One cold winter night I heard loud meowing at our door. Investigating the noise I found a big stray tomcat standing at our threshold yelling his brains out. Needless to say I told him to scat and not come back. Since I travelled quite often, I was not present for this tom’s next visit. Cat Lady (my wife) answered the door and let him in!(She had to, his tail was frozen! What?) He didn’t leave, except for vet visits, for many years. Naturally, he headed right for my chair and sat down, leaning one elbow on the arm of the chair. He was all black, no markings. If his eyes weren’t open, he looked like a big, black fur covered head with legs. We named him Buckwheat after the Our Gang character. He was an intimidating presence among the other cats. He was king of the hill. One tactic he used was to stand on one side of the cat door to our enclosed porch and dare any other cat to come through and enjoy the sun. There were no takers. One night he was accidentally left on the porch when I slid the plastic door over the opening. The next morning we woke up to find the shattered cat door on the floor by the porch door and Buckwheat sitting placidly in my chair. Now there’s a cat who could use his head!

It’s important to note that our cats have been well cared for with regular visits to the vet and all the required vaccinations to keep them healthy. They all have been neutered because the last thing I want is more cats. Sometimes they even have eaten cat food. They all seem to have a favorite human food, though. As we have become veteran cat keepers we have stopped letting them out. Too much going on out there that could kill or hurt them and keeping them in helps prevents cat leukemia.

We now live with a cat, Guy, who survived distemper to live a life of ease in cat paradise (our home) and another cat who is called Lovey? They eat cat food.Guy and Lovey

Remembering David M. Taylor

June 29, 2009

An early memory of my younger brother is David chasing my cousin and I down the street. That wasn’t unusual in itself, he always wanted to hang with the big boys. My cousin and I were home for lunch during our second grade class. What separates this chase from others is that David was naked from the waste down. My cousin and I may have been teasing him while he was taking care of business, chanting “Stink Bomb Harry”. David was an action man from the start and jumped off the throne to chase us, no pants and all.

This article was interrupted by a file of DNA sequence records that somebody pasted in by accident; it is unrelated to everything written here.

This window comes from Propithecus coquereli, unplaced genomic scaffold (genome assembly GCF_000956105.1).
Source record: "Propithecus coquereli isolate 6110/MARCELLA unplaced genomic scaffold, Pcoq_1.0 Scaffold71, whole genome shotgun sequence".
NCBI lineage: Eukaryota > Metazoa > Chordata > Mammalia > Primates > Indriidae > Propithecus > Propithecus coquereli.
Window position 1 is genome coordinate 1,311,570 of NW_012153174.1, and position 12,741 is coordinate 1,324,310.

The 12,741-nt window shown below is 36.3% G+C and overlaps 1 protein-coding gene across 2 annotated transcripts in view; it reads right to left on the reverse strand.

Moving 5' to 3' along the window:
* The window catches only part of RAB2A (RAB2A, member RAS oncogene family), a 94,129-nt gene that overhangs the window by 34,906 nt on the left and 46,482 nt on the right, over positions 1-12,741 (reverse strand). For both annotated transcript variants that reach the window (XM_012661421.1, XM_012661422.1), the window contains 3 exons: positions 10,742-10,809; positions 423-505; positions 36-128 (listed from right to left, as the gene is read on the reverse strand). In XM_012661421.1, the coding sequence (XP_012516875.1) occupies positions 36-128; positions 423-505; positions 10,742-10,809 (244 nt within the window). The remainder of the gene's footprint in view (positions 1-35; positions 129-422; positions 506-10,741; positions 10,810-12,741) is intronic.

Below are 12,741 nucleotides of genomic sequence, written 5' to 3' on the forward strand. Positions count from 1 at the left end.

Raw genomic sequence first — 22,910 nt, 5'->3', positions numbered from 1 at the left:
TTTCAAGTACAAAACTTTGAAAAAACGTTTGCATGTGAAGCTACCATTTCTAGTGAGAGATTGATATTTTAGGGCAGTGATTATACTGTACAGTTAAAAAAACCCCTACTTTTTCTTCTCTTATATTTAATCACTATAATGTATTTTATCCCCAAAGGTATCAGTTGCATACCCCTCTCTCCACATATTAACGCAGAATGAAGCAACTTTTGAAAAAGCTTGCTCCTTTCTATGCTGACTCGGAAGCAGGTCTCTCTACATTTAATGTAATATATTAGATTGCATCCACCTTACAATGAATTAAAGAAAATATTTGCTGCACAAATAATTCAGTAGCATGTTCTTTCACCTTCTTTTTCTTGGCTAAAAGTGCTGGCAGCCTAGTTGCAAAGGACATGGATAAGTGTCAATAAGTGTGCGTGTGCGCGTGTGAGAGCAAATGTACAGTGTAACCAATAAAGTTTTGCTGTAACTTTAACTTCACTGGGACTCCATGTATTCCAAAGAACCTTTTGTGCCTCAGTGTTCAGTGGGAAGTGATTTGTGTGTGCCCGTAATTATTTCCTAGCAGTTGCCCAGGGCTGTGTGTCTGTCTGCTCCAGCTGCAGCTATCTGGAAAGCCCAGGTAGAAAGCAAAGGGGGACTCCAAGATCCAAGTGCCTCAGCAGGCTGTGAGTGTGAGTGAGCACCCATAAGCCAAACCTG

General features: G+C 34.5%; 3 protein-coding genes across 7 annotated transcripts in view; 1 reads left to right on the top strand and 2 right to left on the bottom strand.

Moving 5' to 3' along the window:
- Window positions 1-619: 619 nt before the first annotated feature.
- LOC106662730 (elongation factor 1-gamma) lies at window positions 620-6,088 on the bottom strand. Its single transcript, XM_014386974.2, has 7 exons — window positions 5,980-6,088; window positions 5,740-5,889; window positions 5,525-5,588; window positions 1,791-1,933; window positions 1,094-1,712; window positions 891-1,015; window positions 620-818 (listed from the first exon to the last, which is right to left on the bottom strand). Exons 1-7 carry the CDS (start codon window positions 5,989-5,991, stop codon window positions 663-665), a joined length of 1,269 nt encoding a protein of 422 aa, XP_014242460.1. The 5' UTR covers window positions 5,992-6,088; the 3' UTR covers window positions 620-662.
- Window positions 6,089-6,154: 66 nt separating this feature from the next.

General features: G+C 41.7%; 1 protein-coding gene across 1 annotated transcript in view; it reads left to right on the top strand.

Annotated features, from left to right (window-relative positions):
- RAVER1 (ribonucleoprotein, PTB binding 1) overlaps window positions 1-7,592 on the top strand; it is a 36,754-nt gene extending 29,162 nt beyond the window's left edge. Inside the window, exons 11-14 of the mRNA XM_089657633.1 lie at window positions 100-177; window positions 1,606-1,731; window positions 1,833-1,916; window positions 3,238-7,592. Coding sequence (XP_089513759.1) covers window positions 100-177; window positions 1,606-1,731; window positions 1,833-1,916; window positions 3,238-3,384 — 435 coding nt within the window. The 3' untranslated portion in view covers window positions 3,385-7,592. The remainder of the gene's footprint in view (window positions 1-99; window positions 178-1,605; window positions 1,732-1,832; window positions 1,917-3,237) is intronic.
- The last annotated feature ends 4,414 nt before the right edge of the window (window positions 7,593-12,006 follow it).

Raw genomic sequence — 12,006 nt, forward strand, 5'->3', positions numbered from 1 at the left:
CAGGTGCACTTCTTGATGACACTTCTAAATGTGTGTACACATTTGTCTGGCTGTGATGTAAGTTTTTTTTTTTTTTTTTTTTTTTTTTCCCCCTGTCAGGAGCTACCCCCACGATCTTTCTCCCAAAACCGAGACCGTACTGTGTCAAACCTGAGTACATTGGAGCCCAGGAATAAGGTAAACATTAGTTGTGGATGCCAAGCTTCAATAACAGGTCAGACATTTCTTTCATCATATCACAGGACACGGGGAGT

David was a loyal brother who would do anything to help me. Like the time I was involved in a fight with a neighborhood kid. The kid and I were flailing away when from the left there came a blur propelling itself toward the kid’s legs bowling him over. It was David. He decided I was losing the fight and needed his help. Everybody but me was laughing so hard the fight was forgotten.
We lived in a small village in Western New York and grew up in the sixties. In that small town the sixties were pretty much like the fifties. Kids could be kids. We avoided adults like the plague. The best adult was neither seen nor heard. David and I did not have a father around, so we stuck together.
When Dave was in his late teens he began to experience mental problems. He had a break down and was treated with electro-shock therapy, which might qualify as torture under the rules of our latest political sages.
We found him asleep on our back porch or he would be hallucinating that the CIA and FBI were following him. I asked what made him so important to have this kind of surveillance. David couldn’t say but it seemed reasonable to him.
With the onset of his illness, he was a different person, not the brother and friend I had known.
His wife came home one day to find everything(lamps, chairs, couch, table) from their living room on the front yard. It was arranged exactly as it had been in the house. Why did he do it she asked. Looked better out there. We were all happy that he did it during the summer.
Over the years, David’s illness worsened and he spent time in an asylum. To control him the staff doped him with Thorazine. We worked to get him out of there into an outpatient facility. He then had a period of respite and managed to graduate from college with a business degree. He had amazing energy and optimism.
His life was a crazy quilt of a strange Christian sect that did not associate with non-believers except when members needed money, remarriage, and a move to Houston, Texas. Through all of this he took his medicine, he didn’t take his medicine and his illness waned and waxed with each behavior.
After his second wife died in a horrific traffic accident, he lost everything and we lost David. He was somewhere in Houston but we could not find him.

On August 13, 2007 a Houston hospital emergency room called to tell me that David Taylor had collapsed and died on his way to a day labor office. Was I David’s brother? Yes.

When I met the staff of the Houston day labor office, I learned that David was a kind and generous client. He always had a word of encouragement for the staff and his sense of humor was well known among the staff and other laborers.

For those wishing to know, David was schizophrenic, paranoid, and bi-polar. He was fifty five years old when he collapsed and died.
But for me, my brother was a tow headed kid who defended me at the drop of a hat, the kid who wanted to be around me all the time, and he was Stink Bomb Harry.

Rest in peace, my brother.